Talk some Dirt

  • What was you favorite section of the course?
  • What did you think of the minimalist aid station format?

Special thanks to Steven Moore, Rachel Ballard, and Erik Stanley for sharing thoughts on their adventure with us. Also, a big thanks to Brian Kuhn for the sweet photos you see above.

Check out the TALON Race Guide

There are 150+ regional trail/ultra races in the TALON Race Guide. Be sure to check it out if you are looking for the most complete list of events in Texas, Arkansas, Louisiana, Oklahoma, and New Mexico. New events are always being added.

Be active – Feel the buzz!

David –


About the author

David Hanenburg David Hanenburg is the passionate dirt-lovin' creator of Endurance Buzz and has been playing in the endurance sports world since 2000 after knockin' the dust off of his Trek 950 hardtail thanks to a friend asking to go ride some local dirt. In 2007 he ran his first ultra on the trails and fell in love with the sport and its people. For more information on David's endurance sports journey, check out the About page.

7 Responses to “Cactus Rose Trail Run 2012 Results – Lack of Altitude but Plenty of Attitude”

  1. on 07 Nov 2012 at 11:12 am olga

    Thus was a wonderful day for runners, and Steven Moore proved he is no fluke, indeed. Not to mention smiles Melissa gave around were totally worth freezing my ass at Equestrian. But really, it was fantastic to be a part of something greater than a race by many standards.

  2. on 07 Nov 2012 at 3:00 pm bp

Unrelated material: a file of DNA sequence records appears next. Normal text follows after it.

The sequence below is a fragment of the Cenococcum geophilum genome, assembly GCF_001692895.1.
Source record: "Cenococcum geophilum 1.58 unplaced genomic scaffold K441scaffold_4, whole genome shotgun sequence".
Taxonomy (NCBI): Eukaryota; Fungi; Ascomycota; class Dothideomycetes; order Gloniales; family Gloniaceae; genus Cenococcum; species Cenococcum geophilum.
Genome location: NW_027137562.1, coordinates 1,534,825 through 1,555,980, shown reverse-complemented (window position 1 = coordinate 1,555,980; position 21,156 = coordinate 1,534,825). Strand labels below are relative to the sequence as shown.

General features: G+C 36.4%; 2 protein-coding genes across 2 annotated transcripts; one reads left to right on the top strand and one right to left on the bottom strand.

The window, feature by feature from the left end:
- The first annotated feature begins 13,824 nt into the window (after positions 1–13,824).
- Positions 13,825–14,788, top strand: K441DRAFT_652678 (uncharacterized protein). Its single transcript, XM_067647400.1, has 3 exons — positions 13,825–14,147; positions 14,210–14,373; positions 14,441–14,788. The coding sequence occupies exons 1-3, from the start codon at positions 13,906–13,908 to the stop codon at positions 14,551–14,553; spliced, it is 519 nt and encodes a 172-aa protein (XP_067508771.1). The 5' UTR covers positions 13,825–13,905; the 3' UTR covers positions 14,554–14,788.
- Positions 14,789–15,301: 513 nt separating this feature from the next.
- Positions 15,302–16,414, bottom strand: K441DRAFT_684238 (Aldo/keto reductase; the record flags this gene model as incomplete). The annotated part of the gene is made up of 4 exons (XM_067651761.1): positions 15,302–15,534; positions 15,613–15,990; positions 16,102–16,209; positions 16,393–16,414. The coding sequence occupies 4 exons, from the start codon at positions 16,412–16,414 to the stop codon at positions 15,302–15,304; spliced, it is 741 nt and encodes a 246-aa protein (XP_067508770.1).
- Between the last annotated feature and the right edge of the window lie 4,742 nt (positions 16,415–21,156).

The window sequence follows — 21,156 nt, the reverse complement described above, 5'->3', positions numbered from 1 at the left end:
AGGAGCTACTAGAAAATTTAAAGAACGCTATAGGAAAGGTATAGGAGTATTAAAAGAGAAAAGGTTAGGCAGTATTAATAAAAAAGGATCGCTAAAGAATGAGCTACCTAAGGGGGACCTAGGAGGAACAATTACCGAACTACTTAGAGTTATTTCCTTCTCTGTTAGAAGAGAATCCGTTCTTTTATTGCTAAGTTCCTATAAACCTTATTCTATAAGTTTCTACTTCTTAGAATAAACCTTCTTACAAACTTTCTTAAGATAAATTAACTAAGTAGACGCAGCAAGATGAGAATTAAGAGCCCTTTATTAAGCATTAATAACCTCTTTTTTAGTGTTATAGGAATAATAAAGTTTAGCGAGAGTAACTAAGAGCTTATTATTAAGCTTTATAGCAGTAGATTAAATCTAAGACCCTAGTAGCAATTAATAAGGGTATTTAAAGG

I prefer the minimalist approach to aid stations, though the spread that appeared at Equestrian mid-day was finer than I’ve seen at most ‘fully supported’ races. There are fewer people around but everyone is fully engaged. As Ogla said, the CR weekend experience is so much more than simply a race (and people were throwing down some super fast times this year).

    Sky Island at dawn always is special.

  3. on 07 Nov 2012 at 5:15 pm olga

  4. on 08 Nov 2012 at 8:40 am David Hanenburg

    Hey Olga – Minimal support requires a huge asterisk! Your involvement at Equestrian providing support, compassion, and a tough-love kick in the pants becomes a welcomed stop by nearly everyone. You often filter through our mental noise and tell us directly what we need to know or hear. Thanks for sharing this gift with us all.

  5. on 08 Nov 2012 at 4:46 pm Caleb

    David, thanks for another great report (and plug for my own report). I remember passing by Erik on his second loop, being just behind Gerardo. I was shocked at how fast the two were going and how strong they looked. I was even more amazed that they had that pace for such a rough course. I can’t even begin to immagine how well they would do on well groomed mountain trails!

  6. on 08 Nov 2012 at 9:21 pm Brian Hopton-Jones

    olga – thanks for sharing that race reports. that was one of the best i’ve ever read. his wording and the way he describes it is perfect!

  7. on 13 Nov 2012 at 12:01 pm David Hanenburg

    @BP – “Sky Island at dawn always is special.” – Completely agree!!

    @Caleb – That is definitely one of the fun aspects of this course – reverse directions. This allows everyone to watch the action at the front and there is this nice feedback loop of support we get to share with everyone.